My job search as a graduating college student was a guidebook on how not to find the right career. Although I did have two job offers upon graduation, the one I accepted was like trying to fit a square peg in a round hole. Looking back now, I realize that one of the many challenges I faced was my “non-traditional” background as a student. Unlike many of my peers in college, I was much older (27 when I graduated), had several years of work experience, and already had management experience in my young career. Rather than using previous experiences and background to my advantage, I tried going the “traditional” route of finding a job. Although my skills were appreciated, once in the organization, I was adrift in a corporate management program with little motivation or direction. It was a disaster. Today, non-traditional is a term that still describes Hispanic college students. While non-traditional students differ in many respects, one area of significant difference is the job choices they make. From a Hispanic perspective, non-traditional students are more likely to be employed part or full-time while attending college and are more likely to accept an offer of continued employment from their college employer after graduation. Why? Stability of continued employment and potential of much faster advancement opportunities.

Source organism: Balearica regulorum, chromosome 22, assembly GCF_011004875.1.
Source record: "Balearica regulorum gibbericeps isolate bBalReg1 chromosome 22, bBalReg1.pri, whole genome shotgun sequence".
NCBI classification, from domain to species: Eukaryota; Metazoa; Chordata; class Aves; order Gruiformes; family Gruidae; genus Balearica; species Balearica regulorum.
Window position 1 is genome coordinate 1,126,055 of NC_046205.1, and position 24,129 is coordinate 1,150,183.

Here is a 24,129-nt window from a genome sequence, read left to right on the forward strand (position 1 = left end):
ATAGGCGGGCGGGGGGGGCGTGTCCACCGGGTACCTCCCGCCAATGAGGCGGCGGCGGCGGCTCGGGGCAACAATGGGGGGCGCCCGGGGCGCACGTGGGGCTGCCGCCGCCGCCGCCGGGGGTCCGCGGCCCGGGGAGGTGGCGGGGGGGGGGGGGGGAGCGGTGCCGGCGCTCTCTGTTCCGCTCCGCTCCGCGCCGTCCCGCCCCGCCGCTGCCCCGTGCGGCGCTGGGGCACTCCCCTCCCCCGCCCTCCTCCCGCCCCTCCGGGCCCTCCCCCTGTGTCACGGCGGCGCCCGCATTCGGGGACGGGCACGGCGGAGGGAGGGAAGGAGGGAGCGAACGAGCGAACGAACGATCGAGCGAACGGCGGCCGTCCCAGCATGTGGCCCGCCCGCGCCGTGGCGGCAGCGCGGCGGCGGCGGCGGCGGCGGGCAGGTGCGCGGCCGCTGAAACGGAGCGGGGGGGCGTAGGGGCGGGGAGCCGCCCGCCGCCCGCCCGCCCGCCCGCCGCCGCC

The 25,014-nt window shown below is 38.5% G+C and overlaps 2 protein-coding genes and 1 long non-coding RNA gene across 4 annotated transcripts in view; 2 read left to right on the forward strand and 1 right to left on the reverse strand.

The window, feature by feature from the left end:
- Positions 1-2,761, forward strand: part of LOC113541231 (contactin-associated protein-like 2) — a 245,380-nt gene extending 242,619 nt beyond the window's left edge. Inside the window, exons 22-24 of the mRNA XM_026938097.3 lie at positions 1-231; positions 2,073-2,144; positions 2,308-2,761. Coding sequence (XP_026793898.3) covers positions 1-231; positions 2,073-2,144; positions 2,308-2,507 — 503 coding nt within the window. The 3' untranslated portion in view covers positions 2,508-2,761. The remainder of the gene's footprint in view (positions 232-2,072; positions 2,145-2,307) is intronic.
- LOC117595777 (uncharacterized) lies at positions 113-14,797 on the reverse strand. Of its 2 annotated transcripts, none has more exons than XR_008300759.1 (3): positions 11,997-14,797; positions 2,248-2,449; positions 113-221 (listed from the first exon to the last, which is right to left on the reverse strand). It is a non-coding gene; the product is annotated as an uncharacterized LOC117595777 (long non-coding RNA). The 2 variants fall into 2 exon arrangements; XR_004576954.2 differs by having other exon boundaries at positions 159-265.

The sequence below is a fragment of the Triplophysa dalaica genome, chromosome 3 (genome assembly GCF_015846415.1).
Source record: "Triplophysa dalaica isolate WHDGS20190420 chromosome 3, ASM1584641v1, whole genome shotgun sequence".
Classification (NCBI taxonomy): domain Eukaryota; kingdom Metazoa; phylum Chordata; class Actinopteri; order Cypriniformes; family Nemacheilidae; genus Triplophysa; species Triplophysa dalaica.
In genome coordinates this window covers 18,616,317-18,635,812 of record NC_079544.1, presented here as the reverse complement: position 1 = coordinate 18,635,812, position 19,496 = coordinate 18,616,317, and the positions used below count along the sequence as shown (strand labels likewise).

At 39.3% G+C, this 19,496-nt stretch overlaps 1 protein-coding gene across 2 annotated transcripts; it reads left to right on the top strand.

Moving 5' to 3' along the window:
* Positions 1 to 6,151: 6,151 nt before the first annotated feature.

Many Hispanic college students are non-traditional in that they have family or other commitments. This factor makes them less able to take the time to search for a new job when they finish their degree and more anxious to accept a job offer once they receive one. However, these factors also demonstrate that Hispanic college graduates make exceptional employees (i.e., previous work experience). Although I made full use of my college career center, non-traditional students are less likely to use any university resources in their job hunt. This primarily because career centers have inconvenient hours for non-traditional students or that the services provided are not appropriate for or marketed to non-traditional students.
There is a continuing need to understand the views held by non-traditional college students. During my experiences on the corporate and university side of college recruitment, there seemed to be a hesitation toward hiring non-traditional students and certainly little willingness to seek out those with non-traditional backgrounds. Data from the U.S. Department of Education indicates that non-traditional education is on the rise. With so many people pursuing their education non-traditionally, employers need to create more effective use of the full spectrum of workers that are available to them. Given a large number of Hispanics are considered non-traditional students, employers need to ensure that non-traditionally educated students have access to the full spectrum of career opportunities. If not, it will compound the lack of diversity in leadership and management positions that are already too often present in the workforce.